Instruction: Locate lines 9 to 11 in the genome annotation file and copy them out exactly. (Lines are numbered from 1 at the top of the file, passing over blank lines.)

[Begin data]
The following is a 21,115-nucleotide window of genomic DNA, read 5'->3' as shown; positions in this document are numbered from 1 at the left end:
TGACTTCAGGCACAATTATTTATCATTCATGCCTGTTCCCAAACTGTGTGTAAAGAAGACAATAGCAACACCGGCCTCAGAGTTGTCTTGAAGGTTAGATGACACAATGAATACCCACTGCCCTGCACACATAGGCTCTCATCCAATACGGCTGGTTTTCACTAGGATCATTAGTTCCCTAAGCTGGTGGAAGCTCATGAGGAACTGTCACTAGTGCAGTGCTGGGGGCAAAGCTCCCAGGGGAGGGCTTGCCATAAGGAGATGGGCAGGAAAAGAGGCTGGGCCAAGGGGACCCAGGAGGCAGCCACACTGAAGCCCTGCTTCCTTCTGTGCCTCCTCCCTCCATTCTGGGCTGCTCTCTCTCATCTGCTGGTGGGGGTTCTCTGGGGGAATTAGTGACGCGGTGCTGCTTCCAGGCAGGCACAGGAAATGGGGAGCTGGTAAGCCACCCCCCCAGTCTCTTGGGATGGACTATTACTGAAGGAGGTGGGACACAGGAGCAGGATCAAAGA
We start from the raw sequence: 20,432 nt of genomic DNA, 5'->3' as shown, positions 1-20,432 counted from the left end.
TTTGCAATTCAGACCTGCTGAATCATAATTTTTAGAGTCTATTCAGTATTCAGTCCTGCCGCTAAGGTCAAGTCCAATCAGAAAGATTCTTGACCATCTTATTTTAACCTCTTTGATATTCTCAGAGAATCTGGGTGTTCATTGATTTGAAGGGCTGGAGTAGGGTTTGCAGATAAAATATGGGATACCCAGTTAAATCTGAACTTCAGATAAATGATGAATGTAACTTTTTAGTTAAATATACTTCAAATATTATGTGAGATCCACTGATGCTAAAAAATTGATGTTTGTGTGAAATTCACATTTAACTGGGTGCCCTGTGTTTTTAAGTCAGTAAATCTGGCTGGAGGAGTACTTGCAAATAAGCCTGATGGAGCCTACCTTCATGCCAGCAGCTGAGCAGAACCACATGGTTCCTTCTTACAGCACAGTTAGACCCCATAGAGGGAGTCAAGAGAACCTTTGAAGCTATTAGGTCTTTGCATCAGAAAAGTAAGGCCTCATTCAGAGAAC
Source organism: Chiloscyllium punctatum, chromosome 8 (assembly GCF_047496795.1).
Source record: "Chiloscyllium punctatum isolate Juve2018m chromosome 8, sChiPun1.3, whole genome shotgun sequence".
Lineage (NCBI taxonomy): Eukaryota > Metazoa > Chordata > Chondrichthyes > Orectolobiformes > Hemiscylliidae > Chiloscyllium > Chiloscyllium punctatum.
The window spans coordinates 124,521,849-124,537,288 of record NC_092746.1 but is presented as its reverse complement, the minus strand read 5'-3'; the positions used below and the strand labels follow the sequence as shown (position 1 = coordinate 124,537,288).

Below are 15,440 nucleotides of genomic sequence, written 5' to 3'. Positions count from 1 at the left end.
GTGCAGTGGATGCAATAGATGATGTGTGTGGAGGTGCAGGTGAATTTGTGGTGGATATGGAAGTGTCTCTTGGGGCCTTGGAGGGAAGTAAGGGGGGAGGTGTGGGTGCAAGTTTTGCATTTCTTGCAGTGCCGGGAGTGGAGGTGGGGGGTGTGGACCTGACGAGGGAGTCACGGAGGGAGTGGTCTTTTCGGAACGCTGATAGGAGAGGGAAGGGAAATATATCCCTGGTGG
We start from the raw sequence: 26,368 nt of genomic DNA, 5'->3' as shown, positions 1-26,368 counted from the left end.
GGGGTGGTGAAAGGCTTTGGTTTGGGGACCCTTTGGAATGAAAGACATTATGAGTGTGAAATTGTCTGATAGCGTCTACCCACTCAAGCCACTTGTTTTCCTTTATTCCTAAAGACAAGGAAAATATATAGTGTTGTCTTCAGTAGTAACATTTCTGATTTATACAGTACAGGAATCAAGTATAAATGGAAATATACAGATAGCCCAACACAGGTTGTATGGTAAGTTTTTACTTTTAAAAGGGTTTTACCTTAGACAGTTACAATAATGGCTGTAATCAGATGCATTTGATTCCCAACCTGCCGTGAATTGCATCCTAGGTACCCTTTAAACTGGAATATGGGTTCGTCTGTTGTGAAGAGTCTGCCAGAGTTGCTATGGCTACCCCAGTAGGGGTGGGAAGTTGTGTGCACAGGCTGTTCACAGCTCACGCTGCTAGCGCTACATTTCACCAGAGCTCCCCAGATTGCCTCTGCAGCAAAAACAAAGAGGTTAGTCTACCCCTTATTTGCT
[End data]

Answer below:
Below are 15,440 nucleotides of genomic sequence, written 5' to 3'. Positions count from 1 at the left end.
GTGCAGTGGATGCAATAGATGATGTGTGTGGAGGTGCAGGTGAATTTGTGGTGGATATGGAAGTGTCTCTTGGGGCCTTGGAGGGAAGTAAGGGGGGAGGTGTGGGTGCAAGTTTTGCATTTCTTGCAGTGCCGGGAGTGGAGGTGGGGGGTGTGGACCTGACGAGGGAGTCACGGAGGGAGTGGTCTTTTCGGAACGCTGATAGGAGAGGGAAGGGAAATATATCCCTGGTGG
We start from the raw sequence: 26,368 nt of genomic DNA, 5'->3' as shown, positions 1-26,368 counted from the left end.